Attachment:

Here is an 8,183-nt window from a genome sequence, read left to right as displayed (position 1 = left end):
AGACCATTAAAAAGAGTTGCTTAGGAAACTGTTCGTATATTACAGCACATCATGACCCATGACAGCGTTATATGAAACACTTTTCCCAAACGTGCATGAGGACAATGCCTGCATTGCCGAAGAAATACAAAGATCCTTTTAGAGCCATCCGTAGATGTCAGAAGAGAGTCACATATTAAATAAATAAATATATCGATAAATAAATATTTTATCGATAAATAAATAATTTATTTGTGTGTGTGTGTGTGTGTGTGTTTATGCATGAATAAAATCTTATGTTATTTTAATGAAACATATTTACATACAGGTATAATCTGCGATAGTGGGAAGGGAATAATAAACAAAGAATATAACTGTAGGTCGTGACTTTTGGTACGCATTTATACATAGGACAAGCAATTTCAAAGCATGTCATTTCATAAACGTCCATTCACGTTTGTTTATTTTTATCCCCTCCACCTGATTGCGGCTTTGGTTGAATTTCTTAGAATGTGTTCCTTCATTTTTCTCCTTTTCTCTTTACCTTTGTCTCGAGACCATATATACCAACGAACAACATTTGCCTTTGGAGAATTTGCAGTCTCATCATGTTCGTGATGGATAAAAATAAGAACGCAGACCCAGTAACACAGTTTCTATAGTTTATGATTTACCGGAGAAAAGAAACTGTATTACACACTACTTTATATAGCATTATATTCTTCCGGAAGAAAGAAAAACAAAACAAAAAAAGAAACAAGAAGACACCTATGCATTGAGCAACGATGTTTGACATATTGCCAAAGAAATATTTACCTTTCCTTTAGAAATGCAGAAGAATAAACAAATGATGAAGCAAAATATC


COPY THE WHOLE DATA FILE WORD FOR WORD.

Here is an 8,183-nt window from a genome sequence, read left to right as displayed (position 1 = left end):
AGACCATTAAAAAGAGTTGCTTAGGAAACTGTTCGTATATTACAGCACATCATGACCCATGACAGCGTTATATGAAACACTTTTCCCAAACGTGCATGAGGACAATGCCTGCATTGCCGAAGAAATACAAAGATCCTTTTAGAGCCATCCGTAGATGTCAGAAGAGAGTCACATATTAAATAAATAAATATATCGATAAATAAATATTTTATCGATAAATAAATAATTTATTTGTGTGTGTGTGTGTGTGTGTGTTTATGCATGAATAAAATCTTATGTTATTTTAATGAAACATATTTACATACAGGTATAATCTGCGATAGTGGGAAGGGAATAATAAACAAAGAATATAACTGTAGGTCGTGACTTTTGGTACGCATTTATACATAGGACAAGCAATTTCAAAGCATGTCATTTCATAAACGTCCATTCACGTTTGTTTATTTTTATCCCCTCCACCTGATTGCGGCTTTGGTTGAATTTCTTAGAATGTGTTCCTTCATTTTTCTCCTTTTCTCTTTACCTTTGTCTCGAGACCATATATACCAACGAACAACATTTGCCTTTGGAGAATTTGCAGTCTCATCATGTTCGTGATGGATAAAAATAAGAACGCAGACCCAGTAACACAGTTTCTATAGTTTATGATTTACCGGAGAAAAGAAACTGTATTACACACTACTTTATATAGCATTATATTCTTCCGGAAGAAAGAAAAACAAAACAAAAAAAGAAACAAGAAGACACCTATGCATTGAGCAACGATGTTTGACATATTGCCAAAGAAATATTTACCTTTCCTTTAGAAATGCAGAAGAATAAACAAATGATGAAGCAAAATATC